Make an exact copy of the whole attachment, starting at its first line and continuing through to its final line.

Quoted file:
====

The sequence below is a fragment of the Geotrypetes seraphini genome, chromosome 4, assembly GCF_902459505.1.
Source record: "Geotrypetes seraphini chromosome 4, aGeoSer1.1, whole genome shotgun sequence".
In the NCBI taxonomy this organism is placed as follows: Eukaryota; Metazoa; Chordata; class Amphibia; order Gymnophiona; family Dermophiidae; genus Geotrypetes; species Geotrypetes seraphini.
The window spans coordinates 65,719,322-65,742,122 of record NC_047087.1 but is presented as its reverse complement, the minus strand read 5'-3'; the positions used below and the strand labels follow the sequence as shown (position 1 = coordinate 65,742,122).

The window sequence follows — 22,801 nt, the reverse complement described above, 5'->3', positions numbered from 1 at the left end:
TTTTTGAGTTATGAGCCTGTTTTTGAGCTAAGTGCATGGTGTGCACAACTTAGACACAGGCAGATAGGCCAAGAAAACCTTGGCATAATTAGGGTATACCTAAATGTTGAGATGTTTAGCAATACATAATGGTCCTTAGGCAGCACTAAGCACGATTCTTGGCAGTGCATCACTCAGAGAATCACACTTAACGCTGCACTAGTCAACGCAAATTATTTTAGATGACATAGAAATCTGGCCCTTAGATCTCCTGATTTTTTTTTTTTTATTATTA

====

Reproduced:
The sequence below is a fragment of the Geotrypetes seraphini genome, chromosome 4, assembly GCF_902459505.1.
Source record: "Geotrypetes seraphini chromosome 4, aGeoSer1.1, whole genome shotgun sequence".
In the NCBI taxonomy this organism is placed as follows: Eukaryota; Metazoa; Chordata; class Amphibia; order Gymnophiona; family Dermophiidae; genus Geotrypetes; species Geotrypetes seraphini.
The window spans coordinates 65,719,322-65,742,122 of record NC_047087.1 but is presented as its reverse complement, the minus strand read 5'-3'; the positions used below and the strand labels follow the sequence as shown (position 1 = coordinate 65,742,122).

The window sequence follows — 22,801 nt, the reverse complement described above, 5'->3', positions numbered from 1 at the left end:
TTTTTGAGTTATGAGCCTGTTTTTGAGCTAAGTGCATGGTGTGCACAACTTAGACACAGGCAGATAGGCCAAGAAAACCTTGGCATAATTAGGGTATACCTAAATGTTGAGATGTTTAGCAATACATAATGGTCCTTAGGCAGCACTAAGCACGATTCTTGGCAGTGCATCACTCAGAGAATCACACTTAACGCTGCACTAGTCAACGCAAATTATTTTAGATGACATAGAAATCTGGCCCTTAGATCTCCTGATTTTTTTTTTTTTATTATTA